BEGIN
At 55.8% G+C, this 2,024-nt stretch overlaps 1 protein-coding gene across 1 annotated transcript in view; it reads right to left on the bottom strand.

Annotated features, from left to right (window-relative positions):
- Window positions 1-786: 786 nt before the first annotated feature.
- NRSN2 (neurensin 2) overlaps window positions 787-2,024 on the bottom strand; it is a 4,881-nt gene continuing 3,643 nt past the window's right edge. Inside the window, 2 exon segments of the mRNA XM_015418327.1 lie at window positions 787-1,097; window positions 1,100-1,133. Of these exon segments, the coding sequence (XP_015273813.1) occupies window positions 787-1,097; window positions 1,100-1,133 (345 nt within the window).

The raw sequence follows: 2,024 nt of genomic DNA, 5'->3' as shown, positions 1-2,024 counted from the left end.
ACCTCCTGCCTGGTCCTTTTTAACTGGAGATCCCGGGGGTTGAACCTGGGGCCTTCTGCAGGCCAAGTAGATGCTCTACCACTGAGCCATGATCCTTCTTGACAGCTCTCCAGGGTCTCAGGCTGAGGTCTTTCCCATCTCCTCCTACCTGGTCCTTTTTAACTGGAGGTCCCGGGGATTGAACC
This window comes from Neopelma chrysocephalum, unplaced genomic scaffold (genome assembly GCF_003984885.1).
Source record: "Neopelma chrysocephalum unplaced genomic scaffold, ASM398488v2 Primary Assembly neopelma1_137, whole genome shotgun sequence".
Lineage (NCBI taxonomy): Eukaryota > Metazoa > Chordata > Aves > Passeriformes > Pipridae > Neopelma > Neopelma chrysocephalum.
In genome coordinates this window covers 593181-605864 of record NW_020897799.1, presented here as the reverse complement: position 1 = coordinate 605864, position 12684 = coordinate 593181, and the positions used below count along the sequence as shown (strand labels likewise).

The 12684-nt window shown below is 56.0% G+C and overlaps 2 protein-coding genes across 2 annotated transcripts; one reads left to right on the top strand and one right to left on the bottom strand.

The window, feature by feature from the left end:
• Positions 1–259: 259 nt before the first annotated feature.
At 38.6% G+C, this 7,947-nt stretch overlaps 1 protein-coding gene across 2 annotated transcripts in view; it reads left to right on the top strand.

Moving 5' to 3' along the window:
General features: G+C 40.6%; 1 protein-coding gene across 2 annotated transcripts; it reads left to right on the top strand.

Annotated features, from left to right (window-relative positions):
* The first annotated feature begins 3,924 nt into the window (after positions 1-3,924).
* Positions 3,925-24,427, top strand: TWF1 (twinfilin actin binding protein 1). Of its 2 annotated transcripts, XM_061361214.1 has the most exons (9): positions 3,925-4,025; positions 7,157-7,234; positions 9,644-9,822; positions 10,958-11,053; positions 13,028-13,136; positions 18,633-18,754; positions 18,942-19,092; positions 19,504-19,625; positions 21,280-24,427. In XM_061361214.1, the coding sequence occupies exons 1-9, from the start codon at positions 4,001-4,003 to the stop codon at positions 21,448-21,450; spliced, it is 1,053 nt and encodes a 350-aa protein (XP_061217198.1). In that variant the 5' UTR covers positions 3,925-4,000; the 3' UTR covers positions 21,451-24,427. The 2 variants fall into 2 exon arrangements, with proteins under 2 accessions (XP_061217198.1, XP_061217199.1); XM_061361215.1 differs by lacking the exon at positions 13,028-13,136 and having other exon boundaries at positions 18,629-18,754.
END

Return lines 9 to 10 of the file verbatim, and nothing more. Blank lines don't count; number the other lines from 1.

Lineage (NCBI taxonomy): Eukaryota > Metazoa > Chordata > Aves > Passeriformes > Pipridae > Neopelma > Neopelma chrysocephalum.
In genome coordinates this window covers 593181-605864 of record NW_020897799.1, presented here as the reverse complement: position 1 = coordinate 605864, position 12684 = coordinate 593181, and the positions used below count along the sequence as shown (strand labels likewise).